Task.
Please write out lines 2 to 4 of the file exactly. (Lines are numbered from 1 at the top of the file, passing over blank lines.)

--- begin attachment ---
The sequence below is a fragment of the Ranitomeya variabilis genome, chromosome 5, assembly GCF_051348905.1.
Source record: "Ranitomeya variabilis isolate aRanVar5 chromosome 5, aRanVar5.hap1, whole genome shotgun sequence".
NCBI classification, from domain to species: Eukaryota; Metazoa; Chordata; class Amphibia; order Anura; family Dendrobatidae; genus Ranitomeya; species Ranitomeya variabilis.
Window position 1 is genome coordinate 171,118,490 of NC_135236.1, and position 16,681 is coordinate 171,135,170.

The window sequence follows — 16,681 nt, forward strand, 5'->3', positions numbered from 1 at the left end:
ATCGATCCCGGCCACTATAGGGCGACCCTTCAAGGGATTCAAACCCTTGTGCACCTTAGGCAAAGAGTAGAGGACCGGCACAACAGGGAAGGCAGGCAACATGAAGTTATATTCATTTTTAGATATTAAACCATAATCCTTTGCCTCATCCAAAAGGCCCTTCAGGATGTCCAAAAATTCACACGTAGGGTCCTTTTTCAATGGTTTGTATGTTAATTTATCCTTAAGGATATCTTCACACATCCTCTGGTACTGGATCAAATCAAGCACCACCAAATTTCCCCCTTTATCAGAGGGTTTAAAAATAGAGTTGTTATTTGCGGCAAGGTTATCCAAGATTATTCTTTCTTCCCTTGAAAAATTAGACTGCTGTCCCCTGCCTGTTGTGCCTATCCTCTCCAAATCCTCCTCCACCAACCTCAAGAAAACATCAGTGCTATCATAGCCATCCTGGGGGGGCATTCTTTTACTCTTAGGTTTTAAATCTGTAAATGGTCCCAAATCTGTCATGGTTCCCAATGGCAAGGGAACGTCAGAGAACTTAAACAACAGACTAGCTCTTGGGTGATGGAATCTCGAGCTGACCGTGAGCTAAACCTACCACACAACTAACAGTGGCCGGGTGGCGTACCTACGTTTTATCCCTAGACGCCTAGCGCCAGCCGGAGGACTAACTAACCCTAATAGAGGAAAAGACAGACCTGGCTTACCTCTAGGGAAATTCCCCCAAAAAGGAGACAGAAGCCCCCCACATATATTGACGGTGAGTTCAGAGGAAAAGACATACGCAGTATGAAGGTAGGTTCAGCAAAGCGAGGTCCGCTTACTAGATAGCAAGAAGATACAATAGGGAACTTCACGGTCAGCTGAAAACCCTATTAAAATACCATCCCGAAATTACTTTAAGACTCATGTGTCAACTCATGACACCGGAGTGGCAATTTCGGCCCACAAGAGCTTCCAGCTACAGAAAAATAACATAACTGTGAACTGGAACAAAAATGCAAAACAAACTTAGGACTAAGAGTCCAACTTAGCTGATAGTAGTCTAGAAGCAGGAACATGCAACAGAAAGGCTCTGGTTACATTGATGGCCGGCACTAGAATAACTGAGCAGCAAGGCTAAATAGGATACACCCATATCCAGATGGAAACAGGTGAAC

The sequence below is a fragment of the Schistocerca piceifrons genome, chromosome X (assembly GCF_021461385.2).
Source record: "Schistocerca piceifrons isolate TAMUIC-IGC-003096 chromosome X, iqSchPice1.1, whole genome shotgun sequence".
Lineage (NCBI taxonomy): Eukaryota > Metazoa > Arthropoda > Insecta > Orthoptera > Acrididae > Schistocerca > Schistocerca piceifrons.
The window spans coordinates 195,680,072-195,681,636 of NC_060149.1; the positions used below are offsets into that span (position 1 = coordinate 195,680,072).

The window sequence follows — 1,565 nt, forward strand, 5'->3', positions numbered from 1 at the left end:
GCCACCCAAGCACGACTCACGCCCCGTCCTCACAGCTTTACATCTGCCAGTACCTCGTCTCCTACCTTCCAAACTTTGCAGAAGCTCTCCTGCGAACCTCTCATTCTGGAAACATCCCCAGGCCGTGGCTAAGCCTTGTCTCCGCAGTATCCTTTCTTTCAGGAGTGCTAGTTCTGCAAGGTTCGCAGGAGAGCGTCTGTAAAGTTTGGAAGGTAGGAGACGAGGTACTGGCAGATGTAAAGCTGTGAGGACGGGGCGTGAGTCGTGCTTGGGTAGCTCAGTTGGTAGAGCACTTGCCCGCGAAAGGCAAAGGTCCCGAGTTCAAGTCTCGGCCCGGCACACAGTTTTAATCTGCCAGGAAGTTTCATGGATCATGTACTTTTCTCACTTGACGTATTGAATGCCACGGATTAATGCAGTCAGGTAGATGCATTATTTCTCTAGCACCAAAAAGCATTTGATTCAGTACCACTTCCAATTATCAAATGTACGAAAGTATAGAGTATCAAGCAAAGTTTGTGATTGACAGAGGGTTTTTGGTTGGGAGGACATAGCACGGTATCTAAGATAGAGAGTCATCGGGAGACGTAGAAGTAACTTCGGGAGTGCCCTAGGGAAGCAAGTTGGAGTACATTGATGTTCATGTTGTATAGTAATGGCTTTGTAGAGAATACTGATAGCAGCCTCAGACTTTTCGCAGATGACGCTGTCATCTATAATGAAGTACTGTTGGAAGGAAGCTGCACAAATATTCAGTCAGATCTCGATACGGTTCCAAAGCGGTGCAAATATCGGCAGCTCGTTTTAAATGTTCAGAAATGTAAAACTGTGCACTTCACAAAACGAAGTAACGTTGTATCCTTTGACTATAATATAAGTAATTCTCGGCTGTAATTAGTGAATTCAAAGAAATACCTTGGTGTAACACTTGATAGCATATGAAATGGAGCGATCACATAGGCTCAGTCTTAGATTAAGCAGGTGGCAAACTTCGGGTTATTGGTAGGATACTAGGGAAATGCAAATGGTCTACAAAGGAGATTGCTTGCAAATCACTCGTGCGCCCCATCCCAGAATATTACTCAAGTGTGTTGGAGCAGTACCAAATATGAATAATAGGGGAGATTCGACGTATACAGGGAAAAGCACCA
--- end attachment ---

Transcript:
Source record: "Ranitomeya variabilis isolate aRanVar5 chromosome 5, aRanVar5.hap1, whole genome shotgun sequence".
NCBI classification, from domain to species: Eukaryota; Metazoa; Chordata; class Amphibia; order Anura; family Dendrobatidae; genus Ranitomeya; species Ranitomeya variabilis.
Window position 1 is genome coordinate 171,118,490 of NC_135236.1, and position 16,681 is coordinate 171,135,170.